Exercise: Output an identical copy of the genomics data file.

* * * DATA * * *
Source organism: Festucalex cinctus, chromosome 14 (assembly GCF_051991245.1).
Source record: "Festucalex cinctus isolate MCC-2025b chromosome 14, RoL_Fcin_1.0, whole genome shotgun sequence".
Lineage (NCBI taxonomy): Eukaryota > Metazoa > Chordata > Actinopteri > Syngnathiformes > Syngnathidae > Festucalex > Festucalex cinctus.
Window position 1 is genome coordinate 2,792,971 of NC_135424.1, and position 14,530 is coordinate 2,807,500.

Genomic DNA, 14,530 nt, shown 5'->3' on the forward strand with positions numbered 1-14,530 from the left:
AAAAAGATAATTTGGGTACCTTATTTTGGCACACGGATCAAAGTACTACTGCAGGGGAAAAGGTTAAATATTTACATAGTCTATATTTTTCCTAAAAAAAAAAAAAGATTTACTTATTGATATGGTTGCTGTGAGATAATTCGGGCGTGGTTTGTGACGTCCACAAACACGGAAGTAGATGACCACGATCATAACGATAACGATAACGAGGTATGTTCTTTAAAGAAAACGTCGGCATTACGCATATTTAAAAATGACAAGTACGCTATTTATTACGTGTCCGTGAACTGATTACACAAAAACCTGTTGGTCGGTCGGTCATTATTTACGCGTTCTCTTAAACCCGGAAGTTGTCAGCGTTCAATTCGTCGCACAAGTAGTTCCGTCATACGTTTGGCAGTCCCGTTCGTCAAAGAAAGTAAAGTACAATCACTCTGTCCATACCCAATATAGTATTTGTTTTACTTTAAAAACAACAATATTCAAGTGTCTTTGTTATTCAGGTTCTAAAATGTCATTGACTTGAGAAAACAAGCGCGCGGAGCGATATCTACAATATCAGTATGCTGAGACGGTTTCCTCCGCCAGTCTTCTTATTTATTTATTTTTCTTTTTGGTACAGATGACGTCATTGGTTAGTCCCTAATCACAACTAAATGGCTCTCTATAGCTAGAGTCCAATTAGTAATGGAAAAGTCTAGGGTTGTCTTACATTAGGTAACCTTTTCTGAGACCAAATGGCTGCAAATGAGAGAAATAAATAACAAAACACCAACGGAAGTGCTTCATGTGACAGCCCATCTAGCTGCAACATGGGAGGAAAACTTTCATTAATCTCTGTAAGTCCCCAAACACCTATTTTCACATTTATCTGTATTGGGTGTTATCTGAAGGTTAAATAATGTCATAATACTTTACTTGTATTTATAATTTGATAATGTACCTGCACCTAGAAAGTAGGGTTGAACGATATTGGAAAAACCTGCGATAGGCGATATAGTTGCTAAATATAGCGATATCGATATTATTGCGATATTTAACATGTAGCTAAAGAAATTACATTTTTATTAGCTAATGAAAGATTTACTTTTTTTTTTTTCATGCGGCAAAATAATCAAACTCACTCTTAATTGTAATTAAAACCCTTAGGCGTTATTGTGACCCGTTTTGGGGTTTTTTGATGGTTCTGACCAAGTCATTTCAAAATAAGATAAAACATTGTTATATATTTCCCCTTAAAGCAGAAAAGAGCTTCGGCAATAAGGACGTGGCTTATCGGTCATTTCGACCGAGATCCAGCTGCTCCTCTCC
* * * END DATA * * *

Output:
Source organism: Festucalex cinctus, chromosome 14 (assembly GCF_051991245.1).
Source record: "Festucalex cinctus isolate MCC-2025b chromosome 14, RoL_Fcin_1.0, whole genome shotgun sequence".
Lineage (NCBI taxonomy): Eukaryota > Metazoa > Chordata > Actinopteri > Syngnathiformes > Syngnathidae > Festucalex > Festucalex cinctus.
Window position 1 is genome coordinate 2,792,971 of NC_135424.1, and position 14,530 is coordinate 2,807,500.

Genomic DNA, 14,530 nt, shown 5'->3' on the forward strand with positions numbered 1-14,530 from the left:
AAAAAGATAATTTGGGTACCTTATTTTGGCACACGGATCAAAGTACTACTGCAGGGGAAAAGGTTAAATATTTACATAGTCTATATTTTTCCTAAAAAAAAAAAAAGATTTACTTATTGATATGGTTGCTGTGAGATAATTCGGGCGTGGTTTGTGACGTCCACAAACACGGAAGTAGATGACCACGATCATAACGATAACGATAACGAGGTATGTTCTTTAAAGAAAACGTCGGCATTACGCATATTTAAAAATGACAAGTACGCTATTTATTACGTGTCCGTGAACTGATTACACAAAAACCTGTTGGTCGGTCGGTCATTATTTACGCGTTCTCTTAAACCCGGAAGTTGTCAGCGTTCAATTCGTCGCACAAGTAGTTCCGTCATACGTTTGGCAGTCCCGTTCGTCAAAGAAAGTAAAGTACAATCACTCTGTCCATACCCAATATAGTATTTGTTTTACTTTAAAAACAACAATATTCAAGTGTCTTTGTTATTCAGGTTCTAAAATGTCATTGACTTGAGAAAACAAGCGCGCGGAGCGATATCTACAATATCAGTATGCTGAGACGGTTTCCTCCGCCAGTCTTCTTATTTATTTATTTTTCTTTTTGGTACAGATGACGTCATTGGTTAGTCCCTAATCACAACTAAATGGCTCTCTATAGCTAGAGTCCAATTAGTAATGGAAAAGTCTAGGGTTGTCTTACATTAGGTAACCTTTTCTGAGACCAAATGGCTGCAAATGAGAGAAATAAATAACAAAACACCAACGGAAGTGCTTCATGTGACAGCCCATCTAGCTGCAACATGGGAGGAAAACTTTCATTAATCTCTGTAAGTCCCCAAACACCTATTTTCACATTTATCTGTATTGGGTGTTATCTGAAGGTTAAATAATGTCATAATACTTTACTTGTATTTATAATTTGATAATGTACCTGCACCTAGAAAGTAGGGTTGAACGATATTGGAAAAACCTGCGATAGGCGATATAGTTGCTAAATATAGCGATATCGATATTATTGCGATATTTAACATGTAGCTAAAGAAATTACATTTTTATTAGCTAATGAAAGATTTACTTTTTTTTTTTTCATGCGGCAAAATAATCAAACTCACTCTTAATTGTAATTAAAACCCTTAGGCGTTATTGTGACCCGTTTTGGGGTTTTTTGATGGTTCTGACCAAGTCATTTCAAAATAAGATAAAACATTGTTATATATTTCCCCTTAAAGCAGAAAAGAGCTTCGGCAATAAGGACGTGGCTTATCGGTCATTTCGACCGAGATCCAGCTGCTCCTCTCC